> Ok, now I understand what you try to address with this extension (and it
> might be better for the draft text to express it as well). However is
Any suggested text?
> this the right solution for the problem? This does not make DTLS
> stateless, thus it is different in operation as the previous UDP server.
> Anyway you'll have to trigger the keepalive messages manually (with
> input from the application layer) or after some fixed time.
>
> Wouldn't this be equivalent (in resources and behavior) with trying
> to resume the DTLS connection after a fixed amount of time?
> (the handshake resumption is 3 messages, this is one message more than
> the 2 keep-alive messages).
This was used by the IPFix guys as a workaround. Just sending a
message which gets reflected is much simpler.
It might also be a problem sending data while doing session resumption.
(the node issuing the session resumption might not be the data sender...)

>
>>> About (2) Both TCP and UDP don't bother with a special PMTU
>>> discovery mechanism. Why should DTLS or TLS provide it? Are there
>>> advantages on making a PMTU discovery at this level?
>> Where else? TLS has no problem since TCP segments user messages.
>> DTLS running over UDP can not rely on it. That is why DTLS should
>> determine the PMTU. For doing this, it needs some messages for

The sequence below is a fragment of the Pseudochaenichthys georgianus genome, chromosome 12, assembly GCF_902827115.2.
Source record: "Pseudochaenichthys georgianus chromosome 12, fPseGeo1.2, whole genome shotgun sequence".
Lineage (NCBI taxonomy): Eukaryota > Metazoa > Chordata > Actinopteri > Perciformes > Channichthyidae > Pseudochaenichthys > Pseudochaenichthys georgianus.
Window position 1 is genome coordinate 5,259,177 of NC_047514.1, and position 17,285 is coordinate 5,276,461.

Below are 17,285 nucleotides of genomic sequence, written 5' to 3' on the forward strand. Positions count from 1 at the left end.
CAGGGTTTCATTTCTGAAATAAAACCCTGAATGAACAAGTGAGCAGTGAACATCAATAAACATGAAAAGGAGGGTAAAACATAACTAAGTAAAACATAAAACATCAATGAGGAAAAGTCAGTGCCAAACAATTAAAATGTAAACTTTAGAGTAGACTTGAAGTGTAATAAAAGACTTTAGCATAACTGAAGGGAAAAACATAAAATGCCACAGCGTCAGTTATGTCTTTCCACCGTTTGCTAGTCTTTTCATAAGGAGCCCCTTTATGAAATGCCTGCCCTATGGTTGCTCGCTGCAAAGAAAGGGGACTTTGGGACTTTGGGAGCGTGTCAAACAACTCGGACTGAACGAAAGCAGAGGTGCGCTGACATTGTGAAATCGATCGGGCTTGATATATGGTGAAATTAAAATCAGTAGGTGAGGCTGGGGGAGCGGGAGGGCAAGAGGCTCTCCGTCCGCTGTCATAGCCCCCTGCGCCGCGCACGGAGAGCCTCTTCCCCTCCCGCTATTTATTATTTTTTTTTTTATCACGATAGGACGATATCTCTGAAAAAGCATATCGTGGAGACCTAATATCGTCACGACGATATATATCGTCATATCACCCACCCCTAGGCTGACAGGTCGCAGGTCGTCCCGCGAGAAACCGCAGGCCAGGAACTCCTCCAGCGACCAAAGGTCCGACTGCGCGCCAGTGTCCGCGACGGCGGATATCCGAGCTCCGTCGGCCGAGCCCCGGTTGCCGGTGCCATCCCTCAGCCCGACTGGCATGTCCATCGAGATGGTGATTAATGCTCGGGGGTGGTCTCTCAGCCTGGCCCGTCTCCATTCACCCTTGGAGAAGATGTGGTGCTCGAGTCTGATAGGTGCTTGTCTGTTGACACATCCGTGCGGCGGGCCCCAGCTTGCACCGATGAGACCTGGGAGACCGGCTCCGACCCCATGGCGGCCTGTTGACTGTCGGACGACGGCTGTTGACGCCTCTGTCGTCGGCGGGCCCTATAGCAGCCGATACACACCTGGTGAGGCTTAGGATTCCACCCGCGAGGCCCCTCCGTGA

>> testing, preferable not app data which might et lost during the
>> testing. Using the HB, you have a tool to do this without relying on
>> ICMP message.
>
> Just from curiosity how has this been implemented in a library (or how
> you think of being implemented)? How did the keep-alive messages are
> being exchanged without the application noticing?
The application can call a function which sends a HB. If there is a
response, the app will not get anything. If there is no response,
the app will et notified that the DTLS session is gone...
We have a patch for OpenSSL available at
http://sctp.fh-muenster.de/dtls-patches.html
The retransmissions are handled by the DTLS implementation.

>
>
> Nits:
> section 3:
>> "it has to be answered with a corresponding HeartbeatResponse
>> message
> immediately."
> I don't think the immediately adds to the sentence. It just adds